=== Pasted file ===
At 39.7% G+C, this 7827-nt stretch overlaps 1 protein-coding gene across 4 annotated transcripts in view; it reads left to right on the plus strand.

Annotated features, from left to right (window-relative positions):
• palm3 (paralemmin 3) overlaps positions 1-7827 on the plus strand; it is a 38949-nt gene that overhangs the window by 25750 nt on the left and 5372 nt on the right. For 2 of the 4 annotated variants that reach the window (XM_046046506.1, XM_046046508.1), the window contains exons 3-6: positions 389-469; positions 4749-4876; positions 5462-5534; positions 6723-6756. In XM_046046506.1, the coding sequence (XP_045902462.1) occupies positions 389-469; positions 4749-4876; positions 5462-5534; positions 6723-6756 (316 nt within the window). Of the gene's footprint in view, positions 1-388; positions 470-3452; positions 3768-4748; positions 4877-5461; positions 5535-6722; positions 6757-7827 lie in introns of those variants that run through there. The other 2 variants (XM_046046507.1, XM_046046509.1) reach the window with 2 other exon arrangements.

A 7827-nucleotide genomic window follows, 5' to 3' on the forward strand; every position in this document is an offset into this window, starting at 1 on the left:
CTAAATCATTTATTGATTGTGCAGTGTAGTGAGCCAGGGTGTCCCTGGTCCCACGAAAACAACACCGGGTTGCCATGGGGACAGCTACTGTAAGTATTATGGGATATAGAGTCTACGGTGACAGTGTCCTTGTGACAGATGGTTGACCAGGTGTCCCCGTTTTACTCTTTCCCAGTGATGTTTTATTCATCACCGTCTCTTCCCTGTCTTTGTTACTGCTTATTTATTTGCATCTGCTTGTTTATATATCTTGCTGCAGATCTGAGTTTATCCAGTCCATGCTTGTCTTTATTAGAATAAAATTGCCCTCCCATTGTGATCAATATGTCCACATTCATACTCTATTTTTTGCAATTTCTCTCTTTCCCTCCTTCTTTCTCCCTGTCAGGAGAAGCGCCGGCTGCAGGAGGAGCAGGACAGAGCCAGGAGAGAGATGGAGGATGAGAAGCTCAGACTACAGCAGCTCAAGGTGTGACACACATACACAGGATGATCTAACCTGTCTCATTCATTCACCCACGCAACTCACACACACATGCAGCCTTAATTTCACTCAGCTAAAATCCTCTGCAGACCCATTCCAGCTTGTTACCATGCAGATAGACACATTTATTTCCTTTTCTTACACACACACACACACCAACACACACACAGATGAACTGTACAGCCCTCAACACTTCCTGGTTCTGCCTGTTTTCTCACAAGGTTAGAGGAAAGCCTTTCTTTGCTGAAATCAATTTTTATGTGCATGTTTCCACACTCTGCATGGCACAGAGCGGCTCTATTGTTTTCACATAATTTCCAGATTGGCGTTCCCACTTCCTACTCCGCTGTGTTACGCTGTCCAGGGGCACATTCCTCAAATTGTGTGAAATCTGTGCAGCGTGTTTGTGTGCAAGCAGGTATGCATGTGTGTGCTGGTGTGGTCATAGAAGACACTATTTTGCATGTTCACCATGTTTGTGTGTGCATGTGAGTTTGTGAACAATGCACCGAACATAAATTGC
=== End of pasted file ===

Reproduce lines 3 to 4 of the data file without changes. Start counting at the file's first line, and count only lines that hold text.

• palm3 (paralemmin 3) overlaps positions 1-7827 on the plus strand; it is a 38949-nt gene that overhangs the window by 25750 nt on the left and 5372 nt on the right. For 2 of the 4 annotated variants that reach the window (XM_046046506.1, XM_046046508.1), the window contains exons 3-6: positions 389-469; positions 4749-4876; positions 5462-5534; positions 6723-6756. In XM_046046506.1, the coding sequence (XP_045902462.1) occupies positions 389-469; positions 4749-4876; positions 5462-5534; positions 6723-6756 (316 nt within the window). Of the gene's footprint in view, positions 1-388; positions 470-3452; positions 3768-4748; positions 4877-5461; positions 5535-6722; positions 6757-7827 lie in introns of those variants that run through there. The other 2 variants (XM_046046507.1, XM_046046509.1) reach the window with 2 other exon arrangements.

A 7827-nucleotide genomic window follows, 5' to 3' on the forward strand; every position in this document is an offset into this window, starting at 1 on the left: